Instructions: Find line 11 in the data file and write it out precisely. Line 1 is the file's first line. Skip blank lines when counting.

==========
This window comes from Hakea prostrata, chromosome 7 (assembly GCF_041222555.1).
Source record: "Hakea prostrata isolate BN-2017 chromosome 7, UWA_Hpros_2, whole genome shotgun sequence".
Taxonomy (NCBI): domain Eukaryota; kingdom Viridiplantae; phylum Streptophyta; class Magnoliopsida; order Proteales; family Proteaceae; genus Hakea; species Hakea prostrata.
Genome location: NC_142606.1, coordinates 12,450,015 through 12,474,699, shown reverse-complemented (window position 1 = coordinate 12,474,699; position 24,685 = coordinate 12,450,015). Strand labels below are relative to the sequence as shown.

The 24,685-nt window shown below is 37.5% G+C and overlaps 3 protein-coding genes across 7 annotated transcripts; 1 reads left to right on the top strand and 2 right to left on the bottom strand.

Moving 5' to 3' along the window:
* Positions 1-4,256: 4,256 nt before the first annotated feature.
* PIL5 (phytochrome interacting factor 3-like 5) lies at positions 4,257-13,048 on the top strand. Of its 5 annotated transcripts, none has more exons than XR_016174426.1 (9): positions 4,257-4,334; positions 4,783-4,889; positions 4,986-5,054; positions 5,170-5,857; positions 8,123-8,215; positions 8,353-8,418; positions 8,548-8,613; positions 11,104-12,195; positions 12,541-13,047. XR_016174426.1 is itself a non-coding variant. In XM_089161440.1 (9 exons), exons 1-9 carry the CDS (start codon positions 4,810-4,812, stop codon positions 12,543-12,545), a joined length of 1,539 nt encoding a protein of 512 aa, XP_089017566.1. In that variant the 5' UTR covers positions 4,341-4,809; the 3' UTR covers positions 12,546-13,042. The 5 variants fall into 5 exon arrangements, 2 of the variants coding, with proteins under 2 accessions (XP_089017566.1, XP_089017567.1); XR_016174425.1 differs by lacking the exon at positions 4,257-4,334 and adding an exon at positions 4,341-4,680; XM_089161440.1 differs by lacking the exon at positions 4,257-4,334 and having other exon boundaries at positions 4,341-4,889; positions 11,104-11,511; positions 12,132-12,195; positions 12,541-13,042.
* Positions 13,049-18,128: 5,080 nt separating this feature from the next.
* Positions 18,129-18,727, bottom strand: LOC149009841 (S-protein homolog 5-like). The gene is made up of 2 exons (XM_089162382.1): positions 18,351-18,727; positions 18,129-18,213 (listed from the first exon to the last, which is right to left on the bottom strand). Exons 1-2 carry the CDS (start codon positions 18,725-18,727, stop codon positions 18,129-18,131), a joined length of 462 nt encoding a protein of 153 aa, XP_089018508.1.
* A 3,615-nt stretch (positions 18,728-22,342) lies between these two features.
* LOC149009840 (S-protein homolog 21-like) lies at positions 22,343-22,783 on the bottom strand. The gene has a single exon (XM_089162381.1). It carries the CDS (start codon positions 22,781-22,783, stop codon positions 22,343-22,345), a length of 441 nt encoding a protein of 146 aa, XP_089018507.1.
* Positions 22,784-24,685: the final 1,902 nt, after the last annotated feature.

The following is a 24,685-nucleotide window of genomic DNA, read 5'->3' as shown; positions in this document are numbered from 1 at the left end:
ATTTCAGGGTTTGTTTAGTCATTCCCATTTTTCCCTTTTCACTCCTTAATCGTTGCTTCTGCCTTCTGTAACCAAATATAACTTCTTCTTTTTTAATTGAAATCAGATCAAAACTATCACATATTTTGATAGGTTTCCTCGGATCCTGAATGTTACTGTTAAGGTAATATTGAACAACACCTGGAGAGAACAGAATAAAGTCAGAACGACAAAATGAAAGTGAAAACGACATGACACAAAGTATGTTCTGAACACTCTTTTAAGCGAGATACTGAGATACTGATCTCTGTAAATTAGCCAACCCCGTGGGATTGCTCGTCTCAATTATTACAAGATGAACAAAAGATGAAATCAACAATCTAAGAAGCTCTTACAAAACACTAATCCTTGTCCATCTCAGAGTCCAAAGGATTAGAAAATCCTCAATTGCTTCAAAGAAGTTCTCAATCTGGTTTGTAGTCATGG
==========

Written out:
* A 3,615-nt stretch (positions 18,728-22,342) lies between these two features.